• Improved timeliness of the process
  • Early identification of issues
  • Early participation of environmental resource and permitting agencies
  • Recognition of resource limitations upfront

Accountability: Timeframes should create a sense of predictability and accountability with the public and agencies. There are no legal consequences for not meeting the established timeframes. Reasons for schedule delays should be analyzed for lessons learned and, where appropriate, these lessons should be applied to future studies.

back to top

III. Applicability of SIA

All EIS and EA documents initiated after the start of the federal FY 04 (October 1, 2003) shall have negotiated timeframes for the environmental review process.

back to top

IV. Implementing Procedures


The following definitions are adopted for this SIA:

Timeframe: This term refers to the established schedule or timeline for the processing of an EIS or EA. This schedule is generally part of a larger project schedule that includes final design, right-of-way acquisition, and construction.

Negotiated: Project schedules should be developed by the FHWA Illinois Division office in cooperation with the Illinois Department of Transportation (IDOT). On locally sponsored projects the appropriate local agency should be involved in the negotiation process.

Initiated: For an EIS, this is the date that the Notice of Intent (NOI) is published in the Federal Register. For an EA, this is the date of the initial public meeting held to present the general scope of work, the possible alternatives that have been identified, and the preliminary decision on preparing an EA for the project (herein referred to as "initial public meeting").

Median Time: A national aggregate of processing times for environmental documents. This is the value below and above which there is an equal number of values. Using the median helps avoid the disproportionate skew due to extremely short or long processing times.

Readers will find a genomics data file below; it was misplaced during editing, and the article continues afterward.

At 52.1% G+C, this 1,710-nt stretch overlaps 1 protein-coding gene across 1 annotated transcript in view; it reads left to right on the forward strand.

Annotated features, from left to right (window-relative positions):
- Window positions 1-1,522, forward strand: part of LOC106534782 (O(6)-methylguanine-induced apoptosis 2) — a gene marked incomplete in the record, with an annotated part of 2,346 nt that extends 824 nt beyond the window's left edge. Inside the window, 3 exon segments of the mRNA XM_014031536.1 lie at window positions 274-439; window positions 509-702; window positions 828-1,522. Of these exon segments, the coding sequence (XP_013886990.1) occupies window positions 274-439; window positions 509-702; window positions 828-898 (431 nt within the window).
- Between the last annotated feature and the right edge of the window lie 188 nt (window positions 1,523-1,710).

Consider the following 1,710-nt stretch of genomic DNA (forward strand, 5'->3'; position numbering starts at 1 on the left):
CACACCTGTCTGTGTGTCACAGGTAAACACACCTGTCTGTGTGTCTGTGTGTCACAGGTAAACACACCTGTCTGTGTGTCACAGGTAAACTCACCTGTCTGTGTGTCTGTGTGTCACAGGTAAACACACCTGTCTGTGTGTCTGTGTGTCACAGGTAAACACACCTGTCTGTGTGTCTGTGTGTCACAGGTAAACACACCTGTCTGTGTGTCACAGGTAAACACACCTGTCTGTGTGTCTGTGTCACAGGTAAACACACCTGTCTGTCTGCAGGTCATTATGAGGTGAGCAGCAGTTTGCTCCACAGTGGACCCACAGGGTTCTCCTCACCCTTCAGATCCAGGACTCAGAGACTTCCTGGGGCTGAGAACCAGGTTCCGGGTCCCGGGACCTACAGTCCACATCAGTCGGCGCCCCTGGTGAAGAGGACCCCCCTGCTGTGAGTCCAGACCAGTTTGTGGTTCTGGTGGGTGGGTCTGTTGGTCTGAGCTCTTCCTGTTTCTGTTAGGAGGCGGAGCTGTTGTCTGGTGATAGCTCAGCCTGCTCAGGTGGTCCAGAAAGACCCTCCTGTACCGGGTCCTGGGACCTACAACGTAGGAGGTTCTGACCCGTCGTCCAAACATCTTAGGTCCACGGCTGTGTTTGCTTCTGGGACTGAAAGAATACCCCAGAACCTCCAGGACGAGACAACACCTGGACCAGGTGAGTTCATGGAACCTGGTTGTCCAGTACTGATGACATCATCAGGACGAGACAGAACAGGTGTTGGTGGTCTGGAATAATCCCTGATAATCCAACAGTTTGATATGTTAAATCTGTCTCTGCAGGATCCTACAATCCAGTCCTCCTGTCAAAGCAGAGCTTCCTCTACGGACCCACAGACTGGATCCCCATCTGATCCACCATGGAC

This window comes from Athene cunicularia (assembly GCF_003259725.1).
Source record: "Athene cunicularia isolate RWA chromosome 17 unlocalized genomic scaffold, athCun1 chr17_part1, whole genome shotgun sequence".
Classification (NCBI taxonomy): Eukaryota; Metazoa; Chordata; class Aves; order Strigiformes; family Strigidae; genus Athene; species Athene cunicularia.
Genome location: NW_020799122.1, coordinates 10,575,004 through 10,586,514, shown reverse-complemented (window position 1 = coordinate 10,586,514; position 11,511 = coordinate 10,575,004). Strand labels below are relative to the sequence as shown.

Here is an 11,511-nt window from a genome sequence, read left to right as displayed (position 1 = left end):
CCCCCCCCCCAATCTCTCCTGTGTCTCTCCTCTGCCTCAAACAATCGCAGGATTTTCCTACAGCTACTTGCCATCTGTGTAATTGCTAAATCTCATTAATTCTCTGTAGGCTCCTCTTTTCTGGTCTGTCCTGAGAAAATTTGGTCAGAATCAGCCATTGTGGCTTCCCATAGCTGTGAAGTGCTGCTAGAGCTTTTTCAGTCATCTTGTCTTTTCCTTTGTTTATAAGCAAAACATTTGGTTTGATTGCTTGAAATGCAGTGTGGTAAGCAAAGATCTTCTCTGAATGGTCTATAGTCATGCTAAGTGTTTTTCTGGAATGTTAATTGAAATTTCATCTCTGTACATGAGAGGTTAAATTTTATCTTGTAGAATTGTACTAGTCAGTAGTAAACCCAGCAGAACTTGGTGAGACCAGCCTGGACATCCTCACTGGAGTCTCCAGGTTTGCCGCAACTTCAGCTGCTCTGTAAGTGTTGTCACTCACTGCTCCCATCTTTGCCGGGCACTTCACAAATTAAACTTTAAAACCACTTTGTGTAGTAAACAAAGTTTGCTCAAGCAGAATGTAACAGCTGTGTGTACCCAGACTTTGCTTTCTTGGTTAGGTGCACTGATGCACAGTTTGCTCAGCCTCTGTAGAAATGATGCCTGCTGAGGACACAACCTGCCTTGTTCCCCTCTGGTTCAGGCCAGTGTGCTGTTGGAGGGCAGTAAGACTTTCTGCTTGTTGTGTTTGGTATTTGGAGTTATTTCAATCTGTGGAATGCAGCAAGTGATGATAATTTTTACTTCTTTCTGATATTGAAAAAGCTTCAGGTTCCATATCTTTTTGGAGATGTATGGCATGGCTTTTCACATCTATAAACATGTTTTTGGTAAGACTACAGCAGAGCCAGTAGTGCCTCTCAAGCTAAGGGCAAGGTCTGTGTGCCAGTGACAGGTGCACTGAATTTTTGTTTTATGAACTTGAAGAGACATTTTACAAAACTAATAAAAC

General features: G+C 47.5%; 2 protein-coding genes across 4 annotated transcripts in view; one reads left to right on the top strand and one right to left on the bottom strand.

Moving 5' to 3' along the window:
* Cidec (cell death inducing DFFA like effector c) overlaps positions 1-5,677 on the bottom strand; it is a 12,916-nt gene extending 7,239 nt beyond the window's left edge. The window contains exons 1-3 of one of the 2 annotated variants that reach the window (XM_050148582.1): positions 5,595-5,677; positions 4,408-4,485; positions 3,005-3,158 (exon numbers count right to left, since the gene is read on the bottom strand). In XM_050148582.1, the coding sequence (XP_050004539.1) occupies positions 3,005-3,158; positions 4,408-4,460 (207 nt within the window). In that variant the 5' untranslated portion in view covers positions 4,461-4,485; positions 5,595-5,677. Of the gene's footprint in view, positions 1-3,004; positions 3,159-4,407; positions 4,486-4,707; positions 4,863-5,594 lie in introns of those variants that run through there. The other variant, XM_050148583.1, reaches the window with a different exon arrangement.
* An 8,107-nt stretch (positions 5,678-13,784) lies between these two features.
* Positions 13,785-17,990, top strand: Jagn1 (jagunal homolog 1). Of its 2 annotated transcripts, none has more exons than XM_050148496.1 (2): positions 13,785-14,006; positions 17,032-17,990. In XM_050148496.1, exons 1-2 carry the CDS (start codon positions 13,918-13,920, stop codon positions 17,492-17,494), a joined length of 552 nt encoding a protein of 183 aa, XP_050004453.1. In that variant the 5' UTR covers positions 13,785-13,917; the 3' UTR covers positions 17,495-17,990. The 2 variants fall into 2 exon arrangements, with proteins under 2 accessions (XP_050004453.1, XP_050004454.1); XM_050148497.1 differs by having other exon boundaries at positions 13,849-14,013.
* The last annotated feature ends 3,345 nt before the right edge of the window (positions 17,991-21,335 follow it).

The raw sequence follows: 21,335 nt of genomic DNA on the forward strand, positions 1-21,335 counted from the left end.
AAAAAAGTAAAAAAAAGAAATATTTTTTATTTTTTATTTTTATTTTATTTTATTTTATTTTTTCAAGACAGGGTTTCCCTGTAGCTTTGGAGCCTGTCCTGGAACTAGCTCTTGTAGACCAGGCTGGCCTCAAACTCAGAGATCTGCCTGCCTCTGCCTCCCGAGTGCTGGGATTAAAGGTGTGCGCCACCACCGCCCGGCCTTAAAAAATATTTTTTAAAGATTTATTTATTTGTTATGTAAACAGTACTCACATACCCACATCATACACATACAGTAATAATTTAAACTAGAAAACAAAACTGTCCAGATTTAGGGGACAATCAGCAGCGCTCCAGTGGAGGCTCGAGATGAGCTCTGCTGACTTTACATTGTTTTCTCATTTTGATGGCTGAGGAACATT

The appropriate IDOT District office will notify the FHWA Illinois Division office early in the project planning to allow ample time to establish timeframes for each EIS and EA prior to its initiation (NOI or initial public meeting).

The FHWA and IDOT (and local agencies when applicable) will work together to establish timeframes using the attached flowcharts as examples. The timeframes should cover the environmental review process and identify milestones as well as set a target completion date for each milestone. Actual milestone activities and time periods may vary from project to project.

Timeframe negotiations should typically occur in conjunction with FHWA/IDOT coordination meetings. The meeting minutes will document the approval of the timeframe for the project by the appropriate FHWA and IDOT district personnel. The dated flowcharts with the agreed-upon timeframes will be attached to the minutes. These same procedures will apply if timeframes are revised (see Section E). Timeframes will account for the necessary review periods by the FHWA Division Office and IDOT Headquarters, and legal sufficiency review by the FHWA Office of Chief Counsel. Both the FHWA and IDOT are committed to a timely review of all documents.

The FHWA and IDOT will then provide a copy of the timeframes to the involved environmental review and permitting agencies (e.g., U.S. Army Corps of Engineers, U.S. Fish and Wildlife Service) as part of the early coordination/scoping process (e.g., NEPA/404 Merger or other meetings, electronic or written correspondence).